Search Engine Finance Round-Up

Excite@Home Wants Out of Media Business, April 17, 2001,,8_744781,00.html

Excite@Home says it plans to concentrate on its broadband business, suggesting that its commitment to maintaining the Excite web site may be waning.

Semel: The new Yahoo on the block, April 17, 2001

Yahoo hires a new CEO, Terry Semel, formerly of Warner Bros.

Slowdown catches up to Ereo
Denver Post, April 13, 2001,1002,33%7E20736,00.html

Image search company Ereo, whose star seemed bright after signing a deal with Excite, has cut 75 percent of its staff due to lack of funding.

Excite Europe says approached by potential buyers
Reuters, April 12, 2001

Excite's European operation is being approached by possible buyers.

Yahoo's turn: Cuts 400 jobs, April 11, 2001

Yahoo gets struck by dotcom malaise, laying off 12 percent of its staff, or about 420 people.

Is Google ogling Yahoo's crown?, April 10, 2001

Is Google likely to encounter problems as it rises in popularity compared to some sites that it powers? Google says no -- its 130 customers don't see it as competition. And while its going to continue adding features, don't expect free email or other portal-like sticky features. Also, details that half of Google's revenue comes from licensing, the other from advertising on its site.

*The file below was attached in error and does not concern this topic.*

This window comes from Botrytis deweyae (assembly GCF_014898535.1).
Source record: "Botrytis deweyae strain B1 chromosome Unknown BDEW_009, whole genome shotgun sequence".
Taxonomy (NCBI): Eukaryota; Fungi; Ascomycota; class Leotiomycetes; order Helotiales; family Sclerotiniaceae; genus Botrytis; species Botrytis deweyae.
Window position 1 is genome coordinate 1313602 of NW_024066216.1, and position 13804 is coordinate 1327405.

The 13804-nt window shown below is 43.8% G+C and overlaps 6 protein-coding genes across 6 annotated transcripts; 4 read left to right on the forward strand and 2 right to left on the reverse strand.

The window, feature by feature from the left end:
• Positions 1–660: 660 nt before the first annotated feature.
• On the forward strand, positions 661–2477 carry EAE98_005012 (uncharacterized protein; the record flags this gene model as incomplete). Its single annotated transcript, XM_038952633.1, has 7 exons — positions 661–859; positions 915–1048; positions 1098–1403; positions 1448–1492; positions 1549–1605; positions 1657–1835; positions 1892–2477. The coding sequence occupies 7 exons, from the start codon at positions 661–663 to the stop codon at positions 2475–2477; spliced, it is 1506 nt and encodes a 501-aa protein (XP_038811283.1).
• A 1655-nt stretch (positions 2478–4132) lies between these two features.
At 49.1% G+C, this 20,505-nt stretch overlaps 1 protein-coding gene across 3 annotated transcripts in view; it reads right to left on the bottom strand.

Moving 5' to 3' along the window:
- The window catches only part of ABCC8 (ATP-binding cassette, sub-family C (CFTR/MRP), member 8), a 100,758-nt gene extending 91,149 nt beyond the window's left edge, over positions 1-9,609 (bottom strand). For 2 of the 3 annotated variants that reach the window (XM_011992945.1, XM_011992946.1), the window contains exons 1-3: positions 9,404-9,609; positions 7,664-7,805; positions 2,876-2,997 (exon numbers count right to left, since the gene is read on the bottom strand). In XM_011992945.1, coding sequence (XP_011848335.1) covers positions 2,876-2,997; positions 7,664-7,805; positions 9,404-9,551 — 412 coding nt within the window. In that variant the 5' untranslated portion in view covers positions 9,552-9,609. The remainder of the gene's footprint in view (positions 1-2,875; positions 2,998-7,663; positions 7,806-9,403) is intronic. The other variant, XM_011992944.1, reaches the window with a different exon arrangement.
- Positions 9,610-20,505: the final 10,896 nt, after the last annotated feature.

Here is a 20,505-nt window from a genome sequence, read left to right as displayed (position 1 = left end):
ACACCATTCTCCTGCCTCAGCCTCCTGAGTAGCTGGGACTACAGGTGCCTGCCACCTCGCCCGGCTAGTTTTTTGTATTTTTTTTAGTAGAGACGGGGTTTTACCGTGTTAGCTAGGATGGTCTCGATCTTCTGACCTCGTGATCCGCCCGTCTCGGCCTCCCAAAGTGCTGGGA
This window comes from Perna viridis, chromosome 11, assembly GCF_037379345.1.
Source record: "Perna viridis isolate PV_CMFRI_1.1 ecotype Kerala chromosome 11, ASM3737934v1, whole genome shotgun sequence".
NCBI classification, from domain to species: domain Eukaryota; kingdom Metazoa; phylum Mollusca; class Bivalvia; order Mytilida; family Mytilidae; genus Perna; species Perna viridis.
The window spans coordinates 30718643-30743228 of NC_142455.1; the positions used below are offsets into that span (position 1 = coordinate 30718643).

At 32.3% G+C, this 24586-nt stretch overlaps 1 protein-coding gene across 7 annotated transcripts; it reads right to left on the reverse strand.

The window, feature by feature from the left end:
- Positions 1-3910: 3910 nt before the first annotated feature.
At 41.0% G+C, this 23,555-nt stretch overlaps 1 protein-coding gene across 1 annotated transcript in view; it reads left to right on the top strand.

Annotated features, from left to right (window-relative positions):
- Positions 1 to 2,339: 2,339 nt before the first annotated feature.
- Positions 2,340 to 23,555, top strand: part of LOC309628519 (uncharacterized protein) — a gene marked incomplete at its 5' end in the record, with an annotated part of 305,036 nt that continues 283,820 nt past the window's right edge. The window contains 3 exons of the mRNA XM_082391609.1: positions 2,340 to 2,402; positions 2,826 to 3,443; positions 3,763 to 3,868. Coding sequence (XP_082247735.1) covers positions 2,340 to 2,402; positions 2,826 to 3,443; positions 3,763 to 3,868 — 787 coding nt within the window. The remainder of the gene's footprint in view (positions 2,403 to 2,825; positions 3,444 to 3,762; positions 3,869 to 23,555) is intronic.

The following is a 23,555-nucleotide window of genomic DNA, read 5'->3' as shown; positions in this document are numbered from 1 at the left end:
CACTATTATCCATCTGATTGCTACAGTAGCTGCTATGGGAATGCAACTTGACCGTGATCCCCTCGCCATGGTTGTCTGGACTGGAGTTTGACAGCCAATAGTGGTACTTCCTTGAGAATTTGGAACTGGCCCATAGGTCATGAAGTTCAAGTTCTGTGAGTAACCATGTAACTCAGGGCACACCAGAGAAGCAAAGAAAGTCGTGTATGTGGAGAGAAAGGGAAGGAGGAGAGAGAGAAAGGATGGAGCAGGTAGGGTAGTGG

Hasta La Vista to AltaVista?
Industry Standard Europe, April 6, 2001,1902,23409,00.html

Will CMGI be selling off AltaVista? Some sources say it's likely, while the official word is no.

FindWhat Revenues up But Q4 Losses Widen
AtNewYork, April 3, 2001,1471,8491_732471,00.html

FindWhat's loss widens but the company remains optimistic.

Inktomi Scours the Net for Profits
Business Week, April 4, 2001

Interview with Inktomi's CEO on the company drop in earnings. Inktomi dropped its earning expectations earlier this month, blaming a downturn in demand for its caching product. That's caused the company to layoff 25 percent of its staff, or 250 people. What's interesting here is that for the longest time, Inktomi almost downplayed its search products, because some analysts saw these as a weakness for the company. For instance, when Inktomi lost the Yahoo account last year to Google, a loud response from Inktomi was, "Hey, we do more than search!" Now, search products might be the company's saving grace. Search revenues were up 65 percent last quarter when compared to the previous year. That was about US $21 million -- and not too far off the $36 million Inktomi expects caching to earn for its second quarter. Inktomi announces its quarterly earning today, so expect more news stories and analysis to come.